Human proofreading vs. proofreading by machine

The life of a researcher is as busy as a bee. Between the process of designing and performing studies, applying for funding, attending conferences m writing manuscripts and multiple other commitments, there is hardly anytime that is left for a   task called proofreading. Though it is a very important part, it often goes neglected. One of the fast paced approach for this is to use the automated proof-reader. It typically comprises fast paced web based services or plug ins that can be used for checking grammar, spelling and style. These proof-readers have lot of advantages, few main ones being that they are available 24X7, give quick results and are most of the times comfortable on the pocket. This makes them as a very luring and attractive option. However there aren’t all positive reviews about these services. Many a times these programmes have been found to miss errors and inconsistencies, which is the main task of proofreading and eve suggest changes that could be unnecessary. It sometimes even over looks logical gaps in content. But at the same time human proofreading is also not flawless and is surely subject to oversights and misinterpretations. So which is a good alternative?

 There is one area, according to me, where the preference of a human proof-reader would be more than that of the digital one. That area is surely the area of academic research and understanding the use of field specific terms. The online software would only focus upon contextual spellings, grammar, punctuations and style but overlook the flow and logic in the document. The human expert eye would read the document from the perspective of an average reader and find flaws that may not be technically wrong always but could be made simpler or easier for the average reader. This is one of the most crucial advantage of human proofreading even if it takes more time and money as compared to its digital counterpart.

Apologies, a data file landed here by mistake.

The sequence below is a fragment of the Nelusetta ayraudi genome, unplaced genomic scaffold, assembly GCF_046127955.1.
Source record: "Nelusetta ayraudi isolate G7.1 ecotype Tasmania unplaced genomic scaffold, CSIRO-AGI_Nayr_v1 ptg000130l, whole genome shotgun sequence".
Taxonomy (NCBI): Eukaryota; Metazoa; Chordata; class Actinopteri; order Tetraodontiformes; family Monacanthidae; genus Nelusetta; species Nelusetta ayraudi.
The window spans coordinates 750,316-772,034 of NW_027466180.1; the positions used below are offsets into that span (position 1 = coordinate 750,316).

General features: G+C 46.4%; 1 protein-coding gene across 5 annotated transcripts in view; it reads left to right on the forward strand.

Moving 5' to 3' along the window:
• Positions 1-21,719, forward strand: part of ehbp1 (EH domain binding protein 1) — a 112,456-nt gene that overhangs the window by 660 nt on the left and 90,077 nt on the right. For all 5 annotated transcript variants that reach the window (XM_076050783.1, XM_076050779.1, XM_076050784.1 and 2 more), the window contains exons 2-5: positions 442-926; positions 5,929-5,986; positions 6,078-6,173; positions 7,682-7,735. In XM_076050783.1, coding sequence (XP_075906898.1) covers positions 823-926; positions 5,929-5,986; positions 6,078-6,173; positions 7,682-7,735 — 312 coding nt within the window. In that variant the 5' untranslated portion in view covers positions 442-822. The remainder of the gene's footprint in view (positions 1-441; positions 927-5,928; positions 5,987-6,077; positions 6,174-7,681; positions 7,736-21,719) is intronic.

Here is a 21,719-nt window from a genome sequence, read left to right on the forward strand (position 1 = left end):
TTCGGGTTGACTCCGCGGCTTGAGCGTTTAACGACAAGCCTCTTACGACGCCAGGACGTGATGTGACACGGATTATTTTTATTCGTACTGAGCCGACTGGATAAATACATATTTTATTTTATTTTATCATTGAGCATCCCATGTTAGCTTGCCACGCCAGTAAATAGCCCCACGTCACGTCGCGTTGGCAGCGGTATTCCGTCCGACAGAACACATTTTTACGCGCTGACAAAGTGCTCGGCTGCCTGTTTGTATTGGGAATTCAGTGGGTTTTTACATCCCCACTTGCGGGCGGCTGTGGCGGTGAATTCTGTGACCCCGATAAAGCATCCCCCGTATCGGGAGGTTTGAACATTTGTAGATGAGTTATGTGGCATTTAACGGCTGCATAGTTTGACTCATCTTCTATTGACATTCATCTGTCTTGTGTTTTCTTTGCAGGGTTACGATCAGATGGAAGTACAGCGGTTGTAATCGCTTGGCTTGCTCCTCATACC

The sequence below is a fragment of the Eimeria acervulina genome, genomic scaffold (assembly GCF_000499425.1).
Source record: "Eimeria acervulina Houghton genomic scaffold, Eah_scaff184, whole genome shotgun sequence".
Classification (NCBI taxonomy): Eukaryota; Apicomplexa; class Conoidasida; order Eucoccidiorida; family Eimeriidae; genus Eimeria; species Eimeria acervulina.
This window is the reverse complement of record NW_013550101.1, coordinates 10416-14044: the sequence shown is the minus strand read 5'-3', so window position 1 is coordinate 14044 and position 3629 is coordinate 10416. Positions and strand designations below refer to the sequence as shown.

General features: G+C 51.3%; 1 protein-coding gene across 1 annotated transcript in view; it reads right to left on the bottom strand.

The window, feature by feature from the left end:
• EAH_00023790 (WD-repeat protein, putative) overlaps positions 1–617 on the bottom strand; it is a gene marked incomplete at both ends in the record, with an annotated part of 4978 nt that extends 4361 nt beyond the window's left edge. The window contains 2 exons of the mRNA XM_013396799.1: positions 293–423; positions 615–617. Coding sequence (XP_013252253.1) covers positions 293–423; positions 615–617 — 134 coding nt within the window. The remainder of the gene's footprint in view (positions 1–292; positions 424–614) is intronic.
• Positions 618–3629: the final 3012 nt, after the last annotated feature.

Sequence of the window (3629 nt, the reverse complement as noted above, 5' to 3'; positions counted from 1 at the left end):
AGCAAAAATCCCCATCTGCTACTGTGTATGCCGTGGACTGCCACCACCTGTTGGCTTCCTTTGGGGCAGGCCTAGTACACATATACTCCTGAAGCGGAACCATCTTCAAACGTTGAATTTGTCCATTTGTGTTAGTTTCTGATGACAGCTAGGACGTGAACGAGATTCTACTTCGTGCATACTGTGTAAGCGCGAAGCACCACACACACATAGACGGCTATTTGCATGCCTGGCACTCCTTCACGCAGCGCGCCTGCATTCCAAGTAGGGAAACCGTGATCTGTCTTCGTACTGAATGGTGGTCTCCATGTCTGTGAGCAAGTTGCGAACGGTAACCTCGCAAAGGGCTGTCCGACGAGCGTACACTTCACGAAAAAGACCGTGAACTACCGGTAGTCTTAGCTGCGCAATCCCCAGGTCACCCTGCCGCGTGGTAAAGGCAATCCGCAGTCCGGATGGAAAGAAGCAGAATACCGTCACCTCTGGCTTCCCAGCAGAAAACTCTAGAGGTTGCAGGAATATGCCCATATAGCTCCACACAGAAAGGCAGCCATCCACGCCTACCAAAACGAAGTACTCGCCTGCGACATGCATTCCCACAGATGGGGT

Basically, automated proofreading services aren’t intended fir writers to achieve master of a higher level in the language. They are useful and acceptable for basic proofreading and surely not the best choice for technical writing. Live subject area experts surely have an advantage here.

So next time when you are tempted to go for digitised proofreading to save time and money, know what to expect and ensure your expectations match with  the objective of proofreading set by you.

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